William Cordova, who came to America from Peru, can fairly confront Memories of Overdevelopment. Against the background of gold leaf, he draws two stacks of LPs, like street lamps at an intersection, with a wire slung across. Instead of the usual old sneakers, however, the wire sags under a load of boom boxes and other remnants of urban living. Cordova's more casual sketches may not look like much, but their scope—one hundred in all—and the muted echoes of graffiti and Jean-Michel Basquiat may well justify the title World Famo Paintings. When Cordova lets his pencil loop freely until it darkens a sheet of paper, he takes one back to Simmons as well. A few photographic diptychs, such as that with Elvis, are similarly knowing in their ambivalently black and white role models.
Michael Queenland finds a deep-seated idealism in an earlier America, in Modernism, and in the turmoil of the last decades alike, and he wonders and fears where their appeal has left him. He props his comically oversized Shaker assemblages, in the dreariest of white paint, unsteadily off the wall. The Stella, flipped ninety degrees, fits in a collage along with documentation of a "terror cult." Other objects and photographs record the litter of a "cult compound," including empty liquor bottles. Must black self-assertion require a sectarian idealism as well, in a refusal of white America, or do America's roots grow from black and white alike? Do liquor bottles suggest stereotypes of African-American male failure or the violence that has fed on racism? Queenland's esthetic restraint and clear admiration for his subject matter leave the question mark firmly in place.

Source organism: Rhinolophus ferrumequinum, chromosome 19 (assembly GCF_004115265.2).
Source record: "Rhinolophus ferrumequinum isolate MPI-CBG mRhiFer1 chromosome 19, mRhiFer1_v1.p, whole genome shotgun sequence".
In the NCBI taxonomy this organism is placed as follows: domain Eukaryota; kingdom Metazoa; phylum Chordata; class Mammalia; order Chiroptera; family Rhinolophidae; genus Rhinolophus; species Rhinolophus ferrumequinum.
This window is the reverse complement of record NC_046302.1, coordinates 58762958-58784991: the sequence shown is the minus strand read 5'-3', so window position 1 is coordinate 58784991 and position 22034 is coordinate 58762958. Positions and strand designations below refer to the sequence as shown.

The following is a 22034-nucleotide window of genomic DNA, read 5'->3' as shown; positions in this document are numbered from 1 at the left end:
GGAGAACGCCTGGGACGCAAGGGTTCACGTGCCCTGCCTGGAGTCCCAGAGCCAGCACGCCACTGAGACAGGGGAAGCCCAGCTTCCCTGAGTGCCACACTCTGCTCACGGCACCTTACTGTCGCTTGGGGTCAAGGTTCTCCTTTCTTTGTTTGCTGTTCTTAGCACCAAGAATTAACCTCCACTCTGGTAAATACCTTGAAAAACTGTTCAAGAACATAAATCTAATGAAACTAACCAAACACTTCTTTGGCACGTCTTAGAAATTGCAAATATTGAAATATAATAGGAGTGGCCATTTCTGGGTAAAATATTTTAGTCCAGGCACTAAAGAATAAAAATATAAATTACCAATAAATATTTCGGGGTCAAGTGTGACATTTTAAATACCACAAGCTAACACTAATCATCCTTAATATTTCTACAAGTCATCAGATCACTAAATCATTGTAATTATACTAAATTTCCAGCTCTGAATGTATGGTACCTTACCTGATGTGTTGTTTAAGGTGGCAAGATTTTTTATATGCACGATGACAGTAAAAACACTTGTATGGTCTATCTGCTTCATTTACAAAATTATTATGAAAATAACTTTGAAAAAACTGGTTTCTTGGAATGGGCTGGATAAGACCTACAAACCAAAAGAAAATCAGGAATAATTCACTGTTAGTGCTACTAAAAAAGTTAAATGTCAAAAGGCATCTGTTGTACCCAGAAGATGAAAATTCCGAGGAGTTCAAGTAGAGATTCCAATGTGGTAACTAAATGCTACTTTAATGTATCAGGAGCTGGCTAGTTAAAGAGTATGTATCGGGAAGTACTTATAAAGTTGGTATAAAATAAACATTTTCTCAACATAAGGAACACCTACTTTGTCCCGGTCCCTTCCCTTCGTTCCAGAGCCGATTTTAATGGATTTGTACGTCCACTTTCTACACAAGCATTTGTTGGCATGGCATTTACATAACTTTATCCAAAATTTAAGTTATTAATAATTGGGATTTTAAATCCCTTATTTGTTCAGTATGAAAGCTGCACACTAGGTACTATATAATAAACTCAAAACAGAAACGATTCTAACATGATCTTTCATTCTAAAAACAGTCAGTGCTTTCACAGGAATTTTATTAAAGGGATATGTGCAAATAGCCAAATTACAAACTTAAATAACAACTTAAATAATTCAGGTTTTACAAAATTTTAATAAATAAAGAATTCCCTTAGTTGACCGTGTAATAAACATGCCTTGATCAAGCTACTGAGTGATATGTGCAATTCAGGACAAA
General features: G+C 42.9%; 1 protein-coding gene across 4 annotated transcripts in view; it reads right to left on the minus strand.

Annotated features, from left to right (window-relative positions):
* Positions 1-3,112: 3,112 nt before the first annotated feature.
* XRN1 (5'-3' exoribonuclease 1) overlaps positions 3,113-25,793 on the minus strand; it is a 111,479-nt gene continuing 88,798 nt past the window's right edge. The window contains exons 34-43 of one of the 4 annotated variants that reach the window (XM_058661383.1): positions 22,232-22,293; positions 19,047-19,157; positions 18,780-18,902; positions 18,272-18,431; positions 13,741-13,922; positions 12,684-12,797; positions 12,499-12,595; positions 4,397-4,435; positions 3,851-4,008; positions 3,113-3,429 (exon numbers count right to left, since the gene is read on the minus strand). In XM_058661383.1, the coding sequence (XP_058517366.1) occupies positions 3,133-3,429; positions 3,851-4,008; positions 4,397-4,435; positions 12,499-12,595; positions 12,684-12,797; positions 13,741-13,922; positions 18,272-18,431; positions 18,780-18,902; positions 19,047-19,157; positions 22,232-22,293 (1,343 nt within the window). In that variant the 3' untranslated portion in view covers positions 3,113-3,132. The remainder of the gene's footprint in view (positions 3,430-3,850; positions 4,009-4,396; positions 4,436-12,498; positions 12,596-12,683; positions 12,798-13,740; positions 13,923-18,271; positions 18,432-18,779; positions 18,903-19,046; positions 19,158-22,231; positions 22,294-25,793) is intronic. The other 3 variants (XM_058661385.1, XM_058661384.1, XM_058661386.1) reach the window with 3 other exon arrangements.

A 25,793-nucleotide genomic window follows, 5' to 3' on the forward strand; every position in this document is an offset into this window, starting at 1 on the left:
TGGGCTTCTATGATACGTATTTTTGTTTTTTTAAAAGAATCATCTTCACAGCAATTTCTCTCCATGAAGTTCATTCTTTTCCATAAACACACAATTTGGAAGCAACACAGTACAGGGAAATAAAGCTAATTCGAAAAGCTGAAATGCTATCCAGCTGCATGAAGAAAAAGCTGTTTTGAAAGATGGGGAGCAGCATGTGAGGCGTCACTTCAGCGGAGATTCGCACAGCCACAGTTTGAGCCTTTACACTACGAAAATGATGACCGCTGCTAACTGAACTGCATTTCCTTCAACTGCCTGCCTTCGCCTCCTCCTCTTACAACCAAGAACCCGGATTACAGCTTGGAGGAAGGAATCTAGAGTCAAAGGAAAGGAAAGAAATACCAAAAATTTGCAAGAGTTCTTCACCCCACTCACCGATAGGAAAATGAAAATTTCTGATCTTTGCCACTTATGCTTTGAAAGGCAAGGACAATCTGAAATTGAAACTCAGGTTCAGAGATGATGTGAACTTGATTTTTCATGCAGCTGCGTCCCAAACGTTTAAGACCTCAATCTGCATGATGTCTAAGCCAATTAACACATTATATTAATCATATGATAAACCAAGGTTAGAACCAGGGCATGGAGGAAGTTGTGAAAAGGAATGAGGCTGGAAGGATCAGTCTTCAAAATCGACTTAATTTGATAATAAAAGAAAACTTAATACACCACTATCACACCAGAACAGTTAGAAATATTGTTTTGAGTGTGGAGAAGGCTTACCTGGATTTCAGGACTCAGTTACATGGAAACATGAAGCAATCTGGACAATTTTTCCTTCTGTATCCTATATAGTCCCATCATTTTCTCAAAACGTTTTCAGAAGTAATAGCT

Besides traces of the past, mutilation, and simply drawing, the somewhat lame catch-all "Scratch" alludes to a D.J.'s practice, much like Cordova's LPs. Marc André Robinson's grandly scaled throne has one part the elegance of bent wood, one part appropriation, and one part just a pile a trash, but it belongs, the work's title insists, to a rapper. A video overlays the cheers at an arena concert with a speech by, I believe, Malcolm X. Whose cries have let black America down? The art refuses to turn that question into a convenient lecture.